By now, just about everybody knows about the confrontation between Senate transportation chairman John Carona and Tx-DOT chairman Ric Williamson in the House Transportation committee. (Their exchange has been posted on YouTube by anti-toll activist Sal Costello.) Carona went to the committee meeting in the hope of getting Williamson to agree to an appointment. Although Williamson stonewalled in the hearing, to his credit, he subsquently called Carona and they will meet at 3:30 this afternoon.
Toll roads aside, the most significant part of the exchange, which I have italicized in my transcription below, is Carona’s challenge of Williamson’s view of an imperial governorship (my description, not Carona’s).
Carona: I’m just trying to get an appointment with this gentleman, and I understand his calendar is booked up through March, and I just wondered if I could ask you, Chairman Williamson, if you and I could meet sometimes this week on important transportation issues.
Williamson: I’ll [pause], You are a clever guy [general hilarity], but I have to be sure I haven’t worn out my welcome.
Carona: Well, it will go a long way to the relationship if I can see you this week, at your convenience, on transportation issues. There are so many issues that we’re facing, and I think you and I recognize that we have a difference of opinion but we might find that we have more in common on these issues that we realize, but we can’t achieve any of that unless we meet. So I would be grateful for the meeting.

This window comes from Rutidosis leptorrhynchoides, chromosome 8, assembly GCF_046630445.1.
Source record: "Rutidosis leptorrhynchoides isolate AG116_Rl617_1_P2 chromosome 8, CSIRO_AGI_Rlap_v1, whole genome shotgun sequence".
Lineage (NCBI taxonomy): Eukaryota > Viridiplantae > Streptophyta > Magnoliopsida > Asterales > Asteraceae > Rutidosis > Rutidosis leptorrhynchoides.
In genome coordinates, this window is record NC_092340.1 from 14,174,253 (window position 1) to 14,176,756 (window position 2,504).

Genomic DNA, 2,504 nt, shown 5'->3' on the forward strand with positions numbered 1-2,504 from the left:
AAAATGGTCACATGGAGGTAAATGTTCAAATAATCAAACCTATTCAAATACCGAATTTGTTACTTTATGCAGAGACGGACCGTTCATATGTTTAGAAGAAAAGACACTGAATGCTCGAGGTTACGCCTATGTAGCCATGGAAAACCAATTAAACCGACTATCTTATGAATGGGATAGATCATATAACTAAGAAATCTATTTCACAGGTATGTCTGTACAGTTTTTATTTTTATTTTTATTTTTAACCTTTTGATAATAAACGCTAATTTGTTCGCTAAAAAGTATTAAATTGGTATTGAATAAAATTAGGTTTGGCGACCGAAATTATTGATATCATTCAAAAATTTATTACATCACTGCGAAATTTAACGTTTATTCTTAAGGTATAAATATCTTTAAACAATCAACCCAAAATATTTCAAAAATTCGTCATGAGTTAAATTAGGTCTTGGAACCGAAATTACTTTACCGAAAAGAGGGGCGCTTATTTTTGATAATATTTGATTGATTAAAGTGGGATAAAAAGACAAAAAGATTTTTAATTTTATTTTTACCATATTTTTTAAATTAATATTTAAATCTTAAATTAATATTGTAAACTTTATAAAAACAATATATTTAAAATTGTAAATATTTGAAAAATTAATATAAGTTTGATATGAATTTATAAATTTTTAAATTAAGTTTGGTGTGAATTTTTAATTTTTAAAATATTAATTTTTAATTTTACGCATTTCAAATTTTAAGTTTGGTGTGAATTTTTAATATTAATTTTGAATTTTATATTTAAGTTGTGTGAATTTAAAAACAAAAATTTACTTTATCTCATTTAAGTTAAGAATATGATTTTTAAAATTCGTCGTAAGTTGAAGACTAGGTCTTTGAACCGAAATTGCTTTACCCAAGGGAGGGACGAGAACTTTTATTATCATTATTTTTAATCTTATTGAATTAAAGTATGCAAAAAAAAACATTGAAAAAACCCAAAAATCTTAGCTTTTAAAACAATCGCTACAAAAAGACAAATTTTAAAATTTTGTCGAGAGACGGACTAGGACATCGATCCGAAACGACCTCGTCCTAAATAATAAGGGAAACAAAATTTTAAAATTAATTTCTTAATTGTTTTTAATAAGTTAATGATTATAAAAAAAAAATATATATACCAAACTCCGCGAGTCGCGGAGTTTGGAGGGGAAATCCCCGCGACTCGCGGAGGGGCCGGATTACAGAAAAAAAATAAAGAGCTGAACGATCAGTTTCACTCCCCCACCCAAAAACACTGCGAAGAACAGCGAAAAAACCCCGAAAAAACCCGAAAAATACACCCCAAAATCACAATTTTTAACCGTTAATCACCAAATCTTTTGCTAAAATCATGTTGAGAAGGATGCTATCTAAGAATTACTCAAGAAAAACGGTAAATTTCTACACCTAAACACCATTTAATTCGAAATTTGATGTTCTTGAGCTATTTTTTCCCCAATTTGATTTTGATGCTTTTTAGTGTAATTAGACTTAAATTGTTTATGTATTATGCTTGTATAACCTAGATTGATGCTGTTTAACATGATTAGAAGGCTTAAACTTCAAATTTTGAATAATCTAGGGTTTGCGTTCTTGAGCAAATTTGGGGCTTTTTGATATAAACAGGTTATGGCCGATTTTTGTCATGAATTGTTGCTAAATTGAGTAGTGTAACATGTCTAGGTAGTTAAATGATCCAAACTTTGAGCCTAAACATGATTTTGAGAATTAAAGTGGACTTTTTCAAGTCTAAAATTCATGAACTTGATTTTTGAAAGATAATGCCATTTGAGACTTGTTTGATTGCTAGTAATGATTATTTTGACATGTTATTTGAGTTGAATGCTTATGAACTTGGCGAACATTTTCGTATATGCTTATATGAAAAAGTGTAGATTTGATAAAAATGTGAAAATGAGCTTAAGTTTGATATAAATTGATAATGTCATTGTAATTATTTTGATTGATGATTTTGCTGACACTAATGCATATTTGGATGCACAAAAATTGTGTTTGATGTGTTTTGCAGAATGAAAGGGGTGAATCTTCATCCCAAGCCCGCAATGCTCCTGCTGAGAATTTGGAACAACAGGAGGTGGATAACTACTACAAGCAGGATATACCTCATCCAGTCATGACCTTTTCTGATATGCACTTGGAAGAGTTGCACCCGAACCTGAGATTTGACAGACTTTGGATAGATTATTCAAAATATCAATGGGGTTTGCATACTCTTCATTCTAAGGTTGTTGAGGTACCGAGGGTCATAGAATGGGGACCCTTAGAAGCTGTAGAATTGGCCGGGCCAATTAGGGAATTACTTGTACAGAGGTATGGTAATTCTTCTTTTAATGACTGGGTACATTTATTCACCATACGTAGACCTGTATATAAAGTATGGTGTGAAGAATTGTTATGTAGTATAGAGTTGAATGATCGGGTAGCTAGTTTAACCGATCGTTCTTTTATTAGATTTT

Williamson: I’ll look forward to visiting with you about this.
Carona: This week?
Williamson: Yes, sir–
Carona: Thank you–
Williamson: Visiting with you about the appointment.
Carona: Oh, you mean you can’t commit?
Williamson: No, I’ll call you, I’ll call you.
Carona: Okay. Can I expect that sometime this week, an appointment?
Williamson: I will call you.
Carona: This highlights part of the problem right here. You know you mentioned that you have one boss to work for, but you really don’t, you have the people of the state to work for, and you have one hundred and eighty-one members of the Legislature to work for, and it is this kind of lack of commitment and artful dodging for something as basic as an appointment to meet with you that causes the hostility and the friction that exists right now, and I think that’s unfortunate. It is tragic that we have come to a day in Texas politics, at leasts as it exists in transportation policy, that any disagreement with your views, and I presume the views of the commission, would result in your unwillingness to ever meet. I would be equally offended if you were unwilkling to meet with Chairman Krusee, but the fact that you would sit down there and be so arrogant that you would not even commit to a meeting date, when I’m telling you that over the next several days I’ll be available at any time that would work for you, and I’ll tell you, it certainly doesn’t build the kind of relationship any of us want to see.
Williamson: Thank you.